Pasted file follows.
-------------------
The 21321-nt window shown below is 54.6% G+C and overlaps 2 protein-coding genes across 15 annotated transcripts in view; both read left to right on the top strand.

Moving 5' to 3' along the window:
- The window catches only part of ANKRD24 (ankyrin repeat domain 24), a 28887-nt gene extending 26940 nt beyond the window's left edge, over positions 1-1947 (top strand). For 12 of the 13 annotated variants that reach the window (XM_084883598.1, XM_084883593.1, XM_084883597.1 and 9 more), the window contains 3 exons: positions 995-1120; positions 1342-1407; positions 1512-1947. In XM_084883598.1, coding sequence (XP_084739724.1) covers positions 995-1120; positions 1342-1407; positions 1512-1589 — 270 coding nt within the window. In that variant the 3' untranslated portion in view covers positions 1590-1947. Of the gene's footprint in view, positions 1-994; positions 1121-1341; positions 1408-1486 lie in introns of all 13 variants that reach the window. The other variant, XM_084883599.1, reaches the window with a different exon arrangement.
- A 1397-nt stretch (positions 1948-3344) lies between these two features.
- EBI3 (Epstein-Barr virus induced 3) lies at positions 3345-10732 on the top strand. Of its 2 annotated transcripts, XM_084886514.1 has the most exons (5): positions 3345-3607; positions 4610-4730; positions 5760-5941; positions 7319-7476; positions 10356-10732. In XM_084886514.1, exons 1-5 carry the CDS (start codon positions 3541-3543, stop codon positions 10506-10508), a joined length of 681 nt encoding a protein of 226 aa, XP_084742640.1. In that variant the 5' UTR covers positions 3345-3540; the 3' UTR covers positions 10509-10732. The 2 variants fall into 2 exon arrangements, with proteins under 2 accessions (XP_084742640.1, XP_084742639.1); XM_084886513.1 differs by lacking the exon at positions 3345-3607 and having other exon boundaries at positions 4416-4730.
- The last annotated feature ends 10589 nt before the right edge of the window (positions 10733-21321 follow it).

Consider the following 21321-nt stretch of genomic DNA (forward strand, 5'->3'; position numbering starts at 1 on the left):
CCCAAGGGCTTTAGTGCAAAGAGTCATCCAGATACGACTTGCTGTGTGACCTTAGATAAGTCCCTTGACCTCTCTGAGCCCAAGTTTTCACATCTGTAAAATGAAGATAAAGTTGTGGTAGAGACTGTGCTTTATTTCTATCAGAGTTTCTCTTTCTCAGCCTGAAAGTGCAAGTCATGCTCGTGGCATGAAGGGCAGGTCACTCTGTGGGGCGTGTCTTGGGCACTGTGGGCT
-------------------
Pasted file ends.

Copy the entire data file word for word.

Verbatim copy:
The 21321-nt window shown below is 54.6% G+C and overlaps 2 protein-coding genes across 15 annotated transcripts in view; both read left to right on the top strand.

Moving 5' to 3' along the window:
- The window catches only part of ANKRD24 (ankyrin repeat domain 24), a 28887-nt gene extending 26940 nt beyond the window's left edge, over positions 1-1947 (top strand). For 12 of the 13 annotated variants that reach the window (XM_084883598.1, XM_084883593.1, XM_084883597.1 and 9 more), the window contains 3 exons: positions 995-1120; positions 1342-1407; positions 1512-1947. In XM_084883598.1, coding sequence (XP_084739724.1) covers positions 995-1120; positions 1342-1407; positions 1512-1589 — 270 coding nt within the window. In that variant the 3' untranslated portion in view covers positions 1590-1947. Of the gene's footprint in view, positions 1-994; positions 1121-1341; positions 1408-1486 lie in introns of all 13 variants that reach the window. The other variant, XM_084883599.1, reaches the window with a different exon arrangement.
- A 1397-nt stretch (positions 1948-3344) lies between these two features.
- EBI3 (Epstein-Barr virus induced 3) lies at positions 3345-10732 on the top strand. Of its 2 annotated transcripts, XM_084886514.1 has the most exons (5): positions 3345-3607; positions 4610-4730; positions 5760-5941; positions 7319-7476; positions 10356-10732. In XM_084886514.1, exons 1-5 carry the CDS (start codon positions 3541-3543, stop codon positions 10506-10508), a joined length of 681 nt encoding a protein of 226 aa, XP_084742640.1. In that variant the 5' UTR covers positions 3345-3540; the 3' UTR covers positions 10509-10732. The 2 variants fall into 2 exon arrangements, with proteins under 2 accessions (XP_084742640.1, XP_084742639.1); XM_084886513.1 differs by lacking the exon at positions 3345-3607 and having other exon boundaries at positions 4416-4730.
- The last annotated feature ends 10589 nt before the right edge of the window (positions 10733-21321 follow it).

Consider the following 21321-nt stretch of genomic DNA (forward strand, 5'->3'; position numbering starts at 1 on the left):
CCCAAGGGCTTTAGTGCAAAGAGTCATCCAGATACGACTTGCTGTGTGACCTTAGATAAGTCCCTTGACCTCTCTGAGCCCAAGTTTTCACATCTGTAAAATGAAGATAAAGTTGTGGTAGAGACTGTGCTTTATTTCTATCAGAGTTTCTCTTTCTCAGCCTGAAAGTGCAAGTCATGCTCGTGGCATGAAGGGCAGGTCACTCTGTGGGGCGTGTCTTGGGCACTGTGGGCT